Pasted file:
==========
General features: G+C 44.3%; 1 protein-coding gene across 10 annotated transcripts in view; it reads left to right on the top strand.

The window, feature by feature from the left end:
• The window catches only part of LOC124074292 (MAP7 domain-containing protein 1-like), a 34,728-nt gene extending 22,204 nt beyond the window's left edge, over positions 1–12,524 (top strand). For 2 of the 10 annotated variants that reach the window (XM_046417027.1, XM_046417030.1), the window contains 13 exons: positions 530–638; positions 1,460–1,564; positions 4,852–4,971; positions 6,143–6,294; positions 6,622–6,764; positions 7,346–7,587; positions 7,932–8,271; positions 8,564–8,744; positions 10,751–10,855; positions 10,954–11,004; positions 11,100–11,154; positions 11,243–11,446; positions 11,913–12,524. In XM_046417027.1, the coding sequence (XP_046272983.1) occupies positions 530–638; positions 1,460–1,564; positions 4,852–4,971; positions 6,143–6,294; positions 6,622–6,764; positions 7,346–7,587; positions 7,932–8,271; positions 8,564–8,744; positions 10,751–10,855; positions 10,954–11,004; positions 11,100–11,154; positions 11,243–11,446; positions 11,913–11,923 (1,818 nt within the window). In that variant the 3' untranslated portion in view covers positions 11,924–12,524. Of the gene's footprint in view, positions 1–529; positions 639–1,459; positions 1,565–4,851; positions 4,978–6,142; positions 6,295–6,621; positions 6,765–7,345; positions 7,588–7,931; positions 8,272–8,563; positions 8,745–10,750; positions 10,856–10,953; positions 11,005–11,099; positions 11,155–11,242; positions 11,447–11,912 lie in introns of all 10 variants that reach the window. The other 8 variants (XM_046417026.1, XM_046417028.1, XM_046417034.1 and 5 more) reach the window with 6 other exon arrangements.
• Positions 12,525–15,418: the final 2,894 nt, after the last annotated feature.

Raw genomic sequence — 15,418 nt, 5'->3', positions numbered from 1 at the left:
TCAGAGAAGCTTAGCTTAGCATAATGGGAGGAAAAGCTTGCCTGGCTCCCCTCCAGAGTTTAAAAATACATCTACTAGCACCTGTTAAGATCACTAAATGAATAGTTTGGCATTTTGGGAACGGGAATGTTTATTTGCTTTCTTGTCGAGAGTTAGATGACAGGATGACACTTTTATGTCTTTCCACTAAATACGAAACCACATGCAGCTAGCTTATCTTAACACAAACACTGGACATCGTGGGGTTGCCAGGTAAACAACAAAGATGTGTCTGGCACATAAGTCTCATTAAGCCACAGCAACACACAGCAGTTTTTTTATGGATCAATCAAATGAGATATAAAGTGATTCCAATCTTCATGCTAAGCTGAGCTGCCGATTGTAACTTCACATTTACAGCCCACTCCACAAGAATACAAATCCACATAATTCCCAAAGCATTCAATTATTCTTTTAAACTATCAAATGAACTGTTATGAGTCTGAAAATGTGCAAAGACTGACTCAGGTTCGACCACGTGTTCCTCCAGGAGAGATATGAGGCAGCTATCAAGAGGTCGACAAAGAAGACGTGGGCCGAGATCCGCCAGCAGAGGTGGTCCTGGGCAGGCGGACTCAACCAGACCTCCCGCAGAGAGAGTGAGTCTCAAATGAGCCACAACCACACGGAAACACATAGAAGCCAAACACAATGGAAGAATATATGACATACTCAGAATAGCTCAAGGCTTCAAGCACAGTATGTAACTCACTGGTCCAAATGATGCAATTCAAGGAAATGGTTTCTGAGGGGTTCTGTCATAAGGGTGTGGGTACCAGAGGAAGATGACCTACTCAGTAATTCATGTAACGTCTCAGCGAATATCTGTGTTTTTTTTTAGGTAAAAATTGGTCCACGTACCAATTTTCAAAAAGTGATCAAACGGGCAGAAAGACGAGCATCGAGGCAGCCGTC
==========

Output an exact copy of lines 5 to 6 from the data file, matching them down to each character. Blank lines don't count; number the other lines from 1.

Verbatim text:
Raw genomic sequence — 15,418 nt, 5'->3', positions numbered from 1 at the left:
TCAGAGAAGCTTAGCTTAGCATAATGGGAGGAAAAGCTTGCCTGGCTCCCCTCCAGAGTTTAAAAATACATCTACTAGCACCTGTTAAGATCACTAAATGAATAGTTTGGCATTTTGGGAACGGGAATGTTTATTTGCTTTCTTGTCGAGAGTTAGATGACAGGATGACACTTTTATGTCTTTCCACTAAATACGAAACCACATGCAGCTAGCTTATCTTAACACAAACACTGGACATCGTGGGGTTGCCAGGTAAACAACAAAGATGTGTCTGGCACATAAGTCTCATTAAGCCACAGCAACACACAGCAGTTTTTTTATGGATCAATCAAATGAGATATAAAGTGATTCCAATCTTCATGCTAAGCTGAGCTGCCGATTGTAACTTCACATTTACAGCCCACTCCACAAGAATACAAATCCACATAATTCCCAAAGCATTCAATTATTCTTTTAAACTATCAAATGAACTGTTATGAGTCTGAAAATGTGCAAAGACTGACTCAGGTTCGACCACGTGTTCCTCCAGGAGAGATATGAGGCAGCTATCAAGAGGTCGACAAAGAAGACGTGGGCCGAGATCCGCCAGCAGAGGTGGTCCTGGGCAGGCGGACTCAACCAGACCTCCCGCAGAGAGAGTGAGTCTCAAATGAGCCACAACCACACGGAAACACATAGAAGCCAAACACAATGGAAGAATATATGACATACTCAGAATAGCTCAAGGCTTCAAGCACAGTATGTAACTCACTGGTCCAAATGATGCAATTCAAGGAAATGGTTTCTGAGGGGTTCTGTCATAAGGGTGTGGGTACCAGAGGAAGATGACCTACTCAGTAATTCATGTAACGTCTCAGCGAATATCTGTGTTTTTTTTTAGGTAAAAATTGGTCCACGTACCAATTTTCAAAAAGTGATCAAACGGGCAGAAAGACGAGCATCGAGGCAGCCGTC